As soon as Cal football coach Jeff Tedford heard about swimmer Dana Vollmer’s record-breaking win in the Olympics 100-meter butterfly, he tweeted his congratulations. “Then, I put it up on the [Cal] website,” Tedford said at Monday’s Bay Area college football media day at the Nikko Hotel in San Francisco.
Tedford has said the rise of social media has been the biggest change since he started coaching at Cal in 2002, and he’s right in the middle of it. “Texting was easy because it was natural to me,” he said.
Tweeting, with its abbreviations, was more difficult at first. “But now, it’s the best way to communicate with the players,” he said.
He does have to caution his players. “You’re dealing with 17-, 18-, 19-year-old players,” he said, “and they’ve very enthusiastic. I have to tell them to be careful with what they say, because it can go public in a nanosecond and then it’s really out there.”
Tedford will be using a much more direct form of communication as the Bears begin their summer training camp, first at the Witter soccer field and then in the stadium itself, starting Aug. 15, on the new artificial turf surface.
The Bears’ biggest reason for optimism is their quarterback, Zach Maynard, who seemed close to being replaced early last season but then suddenly got it in midseason.
“He was taking too many chances early,” Tedford said, “but we all know you can’t turn the ball over a lot and win. He started to make much better choices. We won three of the last four and in the one we lost, to Stanford, he played as well as Andrew Luck.”
This year, Stanford will not have Luck, and that’s the biggest question mark for coach David Shaw.
The Cardinal have considerable talent returning, including seven starters from the defensive unit who ranked in the top two in six different categories in the Pac-12 Conference last year. Returning linebacker Chase Thomas was a Sporting News All-American after recording 52 tackles, including 8½ sacks.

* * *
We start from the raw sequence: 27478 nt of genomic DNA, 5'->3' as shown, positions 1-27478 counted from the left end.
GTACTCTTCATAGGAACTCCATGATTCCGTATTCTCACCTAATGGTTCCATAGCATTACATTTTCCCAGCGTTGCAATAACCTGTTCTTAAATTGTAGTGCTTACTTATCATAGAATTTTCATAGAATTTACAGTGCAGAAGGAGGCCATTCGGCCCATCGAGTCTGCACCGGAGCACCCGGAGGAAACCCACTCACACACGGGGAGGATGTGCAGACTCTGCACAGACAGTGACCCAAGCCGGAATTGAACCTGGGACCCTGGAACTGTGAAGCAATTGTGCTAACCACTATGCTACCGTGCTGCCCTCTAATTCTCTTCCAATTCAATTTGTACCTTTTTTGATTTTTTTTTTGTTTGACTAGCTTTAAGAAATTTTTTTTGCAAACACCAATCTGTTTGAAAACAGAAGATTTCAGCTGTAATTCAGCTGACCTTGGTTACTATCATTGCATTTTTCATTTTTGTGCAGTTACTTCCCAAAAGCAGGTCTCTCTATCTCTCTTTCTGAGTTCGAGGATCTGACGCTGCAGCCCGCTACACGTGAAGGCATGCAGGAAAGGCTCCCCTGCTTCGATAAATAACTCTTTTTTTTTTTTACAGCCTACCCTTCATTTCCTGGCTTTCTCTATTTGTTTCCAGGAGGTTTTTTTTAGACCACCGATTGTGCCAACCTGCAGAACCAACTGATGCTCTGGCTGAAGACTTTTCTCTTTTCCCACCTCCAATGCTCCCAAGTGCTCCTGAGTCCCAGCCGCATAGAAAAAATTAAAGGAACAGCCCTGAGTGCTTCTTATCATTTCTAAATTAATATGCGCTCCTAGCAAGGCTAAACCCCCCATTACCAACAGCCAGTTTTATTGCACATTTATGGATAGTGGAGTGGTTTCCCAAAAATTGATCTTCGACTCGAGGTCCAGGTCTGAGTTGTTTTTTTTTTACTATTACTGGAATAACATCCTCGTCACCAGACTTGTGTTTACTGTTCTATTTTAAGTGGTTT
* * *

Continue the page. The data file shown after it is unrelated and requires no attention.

But Luck was a very special talent, not only physically but mentally, as he virtually called his own plays. “We [coaches] would give him three to four plays to use in a specific situation and he would make the choice on the field,” Shaw said. “I’d say 90 percent of the time, it was the right choice.”
Shaw isn’t close to making a decision on the starting quarterback. He has three on the roster with experience: Sophomore Brett Nottingham saw action in six games last season as Luck’s understudy, completing 5-of-8 passes for 78 yards. Junior Robbie Picazo played in one game, against San Jose State. Josh Nunes, also a junior, did not play last year, but did play in four games as a redshirt freshman in 2010.
Stanford also has a couple of redshirt freshmen, Evan Crowder and Kevin Hogan, who are also intriguing to Shaw.
“They both have strong arms, so I’m interested in seeing how they develop,” he said.
Will Stanford change its offense, relying more on the running game? Shaw isn’t ready to predict that. “We’ll just have to see how it plays out,” he said.
Glenn Dickey has been covering Bay Area sports since 1963 and also writes on www.GlennDickey.com. Email him at firstname.lastname@example.org.